Zoological Research ›› 2019, Vol. 40 ›› Issue (6): 587-594.doi: 10.24272/j.issn.2095-8137.2019.068

• Letters to the editor • Previous Articles    

Diversity scaling of human vaginal microbial communities

Wendy Li1,3,Zhan-Shan(Sam) Ma1,2,3   

  1. 1. Computational Biology and Medical Ecology Lab, State Key Laboratory of Genetic Resources and Evolution, Kunming Institute of Zoology, Chinese Academy of Sciences, Kunming Yunnan 650223, China
    2. Center for Excellence in Animal Evolution and Genetics, Chinese Academy of Sciences, Kunming Yunnan 650223, China
    3. Kunming College of Life Sciences, University of Chinese Academy of Sciences, Kunming Yunnan 650223, China
  • Received:2019-07-10 Accepted:2019-09-09 Online:2019-11-18 Published:2019-10-14

Abstract:

The composition and diversity of the human vaginal microbial community have been investigated intensively due to the diversity-stability relationship (DSR)-based hypothesis for bacterial vaginosis (BV) etiology, which was first proposed in the 1990s and has received renewed interest in recent years. Nevertheless, diversity changes (scaling) across individuals in a cohort or population have not yet been addressed, which is significant both theoretically and practically. Theoretically, biodiversity scaling is the core of biogeography, and practically, inter-subject heterogeneity is critical for understanding the etiology and epidemiology of human microbiome-associated diseases such as BV. Here we applied the diversity-area relationship (DAR), a recent extension to the classic species-area relationship (SAR), to study diversity scaling of the vaginal microbiome by reanalyzing reported data collected from 1 107 postpartum women. The model used here characterized the power-law (or its extension) relationships between accrued diversity and areas (numbers of individuals), upon which four biogeographic profiles were thus defined. Specifically, we established the DAR profile (relationship between diversity scaling parameter and so-termed diversity order (q)), similarly pair-wise diversity overlap (PDO) profile, maximal accrual diversity (MAD) profile, and ratio of individual-level to population-level diversity (RIP) profile. These four profiles offer valuable tools to assess and predict diversity scaling (changes) in the human vaginal microbiome across individuals, as well as to understand the dynamics of vaginal microbiomes in healthy women.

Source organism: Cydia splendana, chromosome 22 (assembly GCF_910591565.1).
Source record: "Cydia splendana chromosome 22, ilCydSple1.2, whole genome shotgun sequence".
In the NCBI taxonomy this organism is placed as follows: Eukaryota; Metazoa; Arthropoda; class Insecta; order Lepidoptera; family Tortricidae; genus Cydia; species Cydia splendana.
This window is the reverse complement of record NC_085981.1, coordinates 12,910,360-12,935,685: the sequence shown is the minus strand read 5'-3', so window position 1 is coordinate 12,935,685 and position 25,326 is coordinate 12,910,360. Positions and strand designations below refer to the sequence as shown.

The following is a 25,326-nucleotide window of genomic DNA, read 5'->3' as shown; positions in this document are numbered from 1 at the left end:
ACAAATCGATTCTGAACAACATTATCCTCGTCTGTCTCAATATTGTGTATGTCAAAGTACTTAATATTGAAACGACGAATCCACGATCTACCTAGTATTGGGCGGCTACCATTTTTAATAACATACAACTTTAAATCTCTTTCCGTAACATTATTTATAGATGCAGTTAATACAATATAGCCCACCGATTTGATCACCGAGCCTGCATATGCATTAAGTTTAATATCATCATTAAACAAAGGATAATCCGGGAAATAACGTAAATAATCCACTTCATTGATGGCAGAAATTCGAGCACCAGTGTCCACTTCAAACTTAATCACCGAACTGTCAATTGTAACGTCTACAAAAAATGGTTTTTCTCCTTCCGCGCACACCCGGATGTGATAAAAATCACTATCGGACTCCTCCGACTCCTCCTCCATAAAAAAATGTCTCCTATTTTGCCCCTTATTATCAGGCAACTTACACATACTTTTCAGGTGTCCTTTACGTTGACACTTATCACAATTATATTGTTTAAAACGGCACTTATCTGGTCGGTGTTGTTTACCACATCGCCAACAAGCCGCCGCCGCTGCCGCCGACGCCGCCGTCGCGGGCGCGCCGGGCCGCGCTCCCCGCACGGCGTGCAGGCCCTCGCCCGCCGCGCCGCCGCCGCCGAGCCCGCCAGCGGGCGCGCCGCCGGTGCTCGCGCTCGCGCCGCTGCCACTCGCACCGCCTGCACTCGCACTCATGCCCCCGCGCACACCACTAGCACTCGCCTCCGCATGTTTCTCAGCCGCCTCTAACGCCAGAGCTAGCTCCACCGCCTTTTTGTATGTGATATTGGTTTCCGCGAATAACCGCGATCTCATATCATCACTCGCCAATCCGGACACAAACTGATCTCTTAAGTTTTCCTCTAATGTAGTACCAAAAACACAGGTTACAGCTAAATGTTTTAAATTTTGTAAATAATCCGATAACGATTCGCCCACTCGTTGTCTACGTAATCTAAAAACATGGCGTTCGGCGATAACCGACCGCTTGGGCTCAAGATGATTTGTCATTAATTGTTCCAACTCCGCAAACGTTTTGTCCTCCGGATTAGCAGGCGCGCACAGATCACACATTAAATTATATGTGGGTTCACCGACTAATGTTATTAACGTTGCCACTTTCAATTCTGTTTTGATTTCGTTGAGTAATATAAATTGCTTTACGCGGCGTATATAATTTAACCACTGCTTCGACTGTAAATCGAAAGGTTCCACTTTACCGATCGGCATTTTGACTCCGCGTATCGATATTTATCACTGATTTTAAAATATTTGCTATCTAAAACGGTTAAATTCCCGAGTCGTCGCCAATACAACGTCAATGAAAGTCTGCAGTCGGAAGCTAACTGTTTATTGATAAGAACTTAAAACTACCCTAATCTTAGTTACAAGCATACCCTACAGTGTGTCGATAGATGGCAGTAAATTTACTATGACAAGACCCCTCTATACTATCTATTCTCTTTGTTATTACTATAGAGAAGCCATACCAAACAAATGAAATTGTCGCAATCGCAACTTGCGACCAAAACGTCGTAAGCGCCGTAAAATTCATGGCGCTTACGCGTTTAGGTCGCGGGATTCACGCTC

Key words: Human vaginal microbiome, microbiome diversity scaling, microbiome diversity heterogeneity, DAR (diversity-area relationship), SAR (species-area relationship)